She nursed me back to health. Not just physically bringing me to the hospital and making sure I took all the weird medicine the doctors were throwing at me, but she talked to me and she listened. We took breaks, we went at my pace and sometimes I felt frustrated because I knew I could be doing more, but she helped me realize that I was important. My health was important. In fact, I was just as important as the people we were teaching!
The mountain we hiked...I wish I remembered the name of it because it had such a profound impact on me. 4000 steps carved in the side of the mountain led to the top, where there was a small temple. Monks had made the trek for decades, a pilgrimage that helped solidify their dedication to their work.
Apparently monks are in much better shape than I was. I remember being around 1,000 steps in and deciding I was done. I apologized to my companion (we'd already been going slower than everyone else) and sat down on a step and just looked down the mountain. It wasn't the top, but it was nice enough. I wasn't going to beat myself up over not getting there.
My companion waited a few minutes with me and then she started to push. "Just a little bit more," or "let's just get to the next rest stop." And so slowly, we continued. The steps got steeper, and as we got higher I was really not doing well. My lungs hurt and the repetitive motion of climbing steps was boring and didn't seem to be making much of a difference in climbing the mountain.
The other missionaries were crazy supportive, too. Elders slowed down to stay with us, kept us joking and laughing, brought us water and the Thai equivalent of Gatorade. I remember wondering why it was so important that I got to the top of that mountain.
But I made it. I was the last one up, and I was out of breath, embarrassed, and exhausted, but then we had a devotional on the top of the mountain that changed my focus on the mission.
|Most of our zone at the top of the mountain|
It was about the temple. Our zone leaders led a discussion and taught us about the temple. About why it mattered. I think I always knew, but that devotional brought out a lot of understanding that I hadn't consciously processed before. These people needed a temple. It wasn't a luxury. It was a necessity. These Saints here in Thailand needed the blessings, the peace and the ordinances in the temple like nothing else. We all knew members or families in Thailand who'd died without an opportunity to go to the temple. And that day I caught the vision. What I was supposed to be doing in Thailand. I wasn't just standing outside or walking around asking people to wash their sins or go to a Christian church, I was helping to build a temple.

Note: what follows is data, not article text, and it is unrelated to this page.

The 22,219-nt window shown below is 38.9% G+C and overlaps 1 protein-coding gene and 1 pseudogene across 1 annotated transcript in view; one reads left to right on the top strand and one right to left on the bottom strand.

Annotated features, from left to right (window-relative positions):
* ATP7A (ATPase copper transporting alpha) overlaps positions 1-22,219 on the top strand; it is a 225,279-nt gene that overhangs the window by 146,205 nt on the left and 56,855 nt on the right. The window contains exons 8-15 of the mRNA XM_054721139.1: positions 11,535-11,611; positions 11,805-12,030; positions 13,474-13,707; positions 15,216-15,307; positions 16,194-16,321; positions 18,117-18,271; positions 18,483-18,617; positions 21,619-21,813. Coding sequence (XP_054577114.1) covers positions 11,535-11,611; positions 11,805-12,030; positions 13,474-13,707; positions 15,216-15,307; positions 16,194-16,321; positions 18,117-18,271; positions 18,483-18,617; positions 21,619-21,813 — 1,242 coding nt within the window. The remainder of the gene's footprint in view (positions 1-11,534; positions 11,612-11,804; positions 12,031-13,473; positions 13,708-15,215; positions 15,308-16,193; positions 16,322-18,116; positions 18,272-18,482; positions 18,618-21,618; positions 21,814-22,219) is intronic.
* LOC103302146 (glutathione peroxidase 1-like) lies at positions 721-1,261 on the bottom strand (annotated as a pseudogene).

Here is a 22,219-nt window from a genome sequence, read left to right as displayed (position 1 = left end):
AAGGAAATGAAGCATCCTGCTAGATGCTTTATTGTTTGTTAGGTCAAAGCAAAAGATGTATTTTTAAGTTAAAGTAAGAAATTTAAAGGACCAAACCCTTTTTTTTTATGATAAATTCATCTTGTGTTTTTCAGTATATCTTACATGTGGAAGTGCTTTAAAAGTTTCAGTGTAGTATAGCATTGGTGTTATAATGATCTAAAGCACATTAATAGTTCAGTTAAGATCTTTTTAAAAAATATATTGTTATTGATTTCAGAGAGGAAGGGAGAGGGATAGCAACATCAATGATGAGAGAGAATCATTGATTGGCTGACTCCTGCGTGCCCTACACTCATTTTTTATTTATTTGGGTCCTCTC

It's only now that I get why it was so important for me to get to the top of that mountain.
Actually, that mountain has become a metaphor for the mission in countless ways. I talk about that day all the time because it had such an impact on me. After that, I started to really catch the vision, the fire, the why of the work we were doing.
Which became my inflection point.
I was so sad to be separated from Sister Ellis. We spent Thanksgiving and Christmas parties together, survived a heckuva lot of crazy Sundays taking care of three wards, and she taught me so much about valuing myself and being myself. I realized that God called me to serve the mission. And I figured out how to work hard and work smart.
I figured out that this is supposed to be a joyful work!
I didn't know how things could keep getting better after having a companion like Jessica Ellis. But my next companion did just that. Sister Yanisa Mansiriphaiboon (I'm so proud that I can say and spell her name without thinking about it) and I actually went on a switchoff in my first area. We were companions for a day, and ever since then, I'd always thought it'd be awesome to be companions with her, because we were so alike, loved to have fun, and she was an incredible teacher.
But I never thought it'd actually happen. Dreams do come true, folks. I'm a witness.
Yanisa is a convert of two years, but you'd never guess that from the way she understands and teaches the gospel. I can't remember how many times I just sat there in lessons, listening to her teach and explain things better than I could have explained them in english! My testimony and understanding of the doctrine of Jesus Christ grew tremendously when I was serving with her.